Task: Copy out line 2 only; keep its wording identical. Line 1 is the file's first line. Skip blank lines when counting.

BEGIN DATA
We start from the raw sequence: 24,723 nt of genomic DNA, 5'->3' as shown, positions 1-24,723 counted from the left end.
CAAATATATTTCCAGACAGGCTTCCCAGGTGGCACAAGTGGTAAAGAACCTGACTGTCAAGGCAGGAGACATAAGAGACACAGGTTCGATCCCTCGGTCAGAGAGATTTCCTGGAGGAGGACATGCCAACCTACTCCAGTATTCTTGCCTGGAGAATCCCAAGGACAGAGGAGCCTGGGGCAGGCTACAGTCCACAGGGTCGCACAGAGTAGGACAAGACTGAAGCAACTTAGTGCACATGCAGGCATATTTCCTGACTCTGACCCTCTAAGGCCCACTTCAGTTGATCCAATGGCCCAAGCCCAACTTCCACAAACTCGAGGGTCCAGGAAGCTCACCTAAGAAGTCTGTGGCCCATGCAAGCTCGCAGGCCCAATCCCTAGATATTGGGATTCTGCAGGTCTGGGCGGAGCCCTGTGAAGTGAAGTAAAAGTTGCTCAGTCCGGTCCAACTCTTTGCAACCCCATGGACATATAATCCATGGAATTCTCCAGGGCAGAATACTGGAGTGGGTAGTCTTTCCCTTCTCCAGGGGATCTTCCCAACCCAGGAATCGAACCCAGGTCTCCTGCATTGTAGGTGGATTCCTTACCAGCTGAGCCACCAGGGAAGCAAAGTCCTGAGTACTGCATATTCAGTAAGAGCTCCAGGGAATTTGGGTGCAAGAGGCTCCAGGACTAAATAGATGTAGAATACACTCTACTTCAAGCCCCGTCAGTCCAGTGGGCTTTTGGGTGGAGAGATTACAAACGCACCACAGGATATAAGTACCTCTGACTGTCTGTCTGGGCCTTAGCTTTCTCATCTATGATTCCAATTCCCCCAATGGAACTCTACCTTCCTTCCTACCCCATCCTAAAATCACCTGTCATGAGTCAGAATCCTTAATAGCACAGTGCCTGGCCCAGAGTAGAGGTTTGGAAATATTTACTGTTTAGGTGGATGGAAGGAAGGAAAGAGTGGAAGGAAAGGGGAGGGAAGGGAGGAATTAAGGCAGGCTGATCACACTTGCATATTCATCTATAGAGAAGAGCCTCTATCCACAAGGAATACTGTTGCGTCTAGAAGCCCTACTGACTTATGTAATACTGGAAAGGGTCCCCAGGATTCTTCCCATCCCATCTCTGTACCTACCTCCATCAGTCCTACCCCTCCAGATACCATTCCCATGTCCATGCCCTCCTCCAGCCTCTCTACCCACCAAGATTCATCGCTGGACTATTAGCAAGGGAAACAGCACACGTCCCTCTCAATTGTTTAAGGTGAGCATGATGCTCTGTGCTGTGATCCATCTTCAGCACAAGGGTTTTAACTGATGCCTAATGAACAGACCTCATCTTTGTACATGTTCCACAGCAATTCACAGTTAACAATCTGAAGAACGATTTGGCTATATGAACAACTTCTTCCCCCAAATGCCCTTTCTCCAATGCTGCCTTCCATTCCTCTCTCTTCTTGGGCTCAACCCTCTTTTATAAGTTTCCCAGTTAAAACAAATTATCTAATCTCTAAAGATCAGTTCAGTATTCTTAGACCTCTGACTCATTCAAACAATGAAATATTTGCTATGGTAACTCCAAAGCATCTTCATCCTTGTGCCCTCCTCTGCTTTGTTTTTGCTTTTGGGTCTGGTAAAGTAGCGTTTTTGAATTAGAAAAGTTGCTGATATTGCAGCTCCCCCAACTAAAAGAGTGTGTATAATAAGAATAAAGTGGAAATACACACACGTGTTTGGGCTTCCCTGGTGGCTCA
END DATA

CAAATATATTTCCAGACAGGCTTCCCAGGTGGCACAAGTGGTAAAGAACCTGACTGTCAAGGCAGGAGACATAAGAGACACAGGTTCGATCCCTCGGTCAGAGAGATTTCCTGGAGGAGGACATGCCAACCTACTCCAGTATTCTTGCCTGGAGAATCCCAAGGACAGAGGAGCCTGGGGCAGGCTACAGTCCACAGGGTCGCACAGAGTAGGACAAGACTGAAGCAACTTAGTGCACATGCAGGCATATTTCCTGACTCTGACCCTCTAAGGCCCACTTCAGTTGATCCAATGGCCCAAGCCCAACTTCCACAAACTCGAGGGTCCAGGAAGCTCACCTAAGAAGTCTGTGGCCCATGCAAGCTCGCAGGCCCAATCCCTAGATATTGGGATTCTGCAGGTCTGGGCGGAGCCCTGTGAAGTGAAGTAAAAGTTGCTCAGTCCGGTCCAACTCTTTGCAACCCCATGGACATATAATCCATGGAATTCTCCAGGGCAGAATACTGGAGTGGGTAGTCTTTCCCTTCTCCAGGGGATCTTCCCAACCCAGGAATCGAACCCAGGTCTCCTGCATTGTAGGTGGATTCCTTACCAGCTGAGCCACCAGGGAAGCAAAGTCCTGAGTACTGCATATTCAGTAAGAGCTCCAGGGAATTTGGGTGCAAGAGGCTCCAGGACTAAATAGATGTAGAATACACTCTACTTCAAGCCCCGTCAGTCCAGTGGGCTTTTGGGTGGAGAGATTACAAACGCACCACAGGATATAAGTACCTCTGACTGTCTGTCTGGGCCTTAGCTTTCTCATCTATGATTCCAATTCCCCCAATGGAACTCTACCTTCCTTCCTACCCCATCCTAAAATCACCTGTCATGAGTCAGAATCCTTAATAGCACAGTGCCTGGCCCAGAGTAGAGGTTTGGAAATATTTACTGTTTAGGTGGATGGAAGGAAGGAAAGAGTGGAAGGAAAGGGGAGGGAAGGGAGGAATTAAGGCAGGCTGATCACACTTGCATATTCATCTATAGAGAAGAGCCTCTATCCACAAGGAATACTGTTGCGTCTAGAAGCCCTACTGACTTATGTAATACTGGAAAGGGTCCCCAGGATTCTTCCCATCCCATCTCTGTACCTACCTCCATCAGTCCTACCCCTCCAGATACCATTCCCATGTCCATGCCCTCCTCCAGCCTCTCTACCCACCAAGATTCATCGCTGGACTATTAGCAAGGGAAACAGCACACGTCCCTCTCAATTGTTTAAGGTGAGCATGATGCTCTGTGCTGTGATCCATCTTCAGCACAAGGGTTTTAACTGATGCCTAATGAACAGACCTCATCTTTGTACATGTTCCACAGCAATTCACAGTTAACAATCTGAAGAACGATTTGGCTATATGAACAACTTCTTCCCCCAAATGCCCTTTCTCCAATGCTGCCTTCCATTCCTCTCTCTTCTTGGGCTCAACCCTCTTTTATAAGTTTCCCAGTTAAAACAAATTATCTAATCTCTAAAGATCAGTTCAGTATTCTTAGACCTCTGACTCATTCAAACAATGAAATATTTGCTATGGTAACTCCAAAGCATCTTCATCCTTGTGCCCTCCTCTGCTTTGTTTTTGCTTTTGGGTCTGGTAAAGTAGCGTTTTTGAATTAGAAAAGTTGCTGATATTGCAGCTCCCCCAACTAAAAGAGTGTGTATAATAAGAATAAAGTGGAAATACACACACGTGTTTGGGCTTCCCTGGTGGCTCA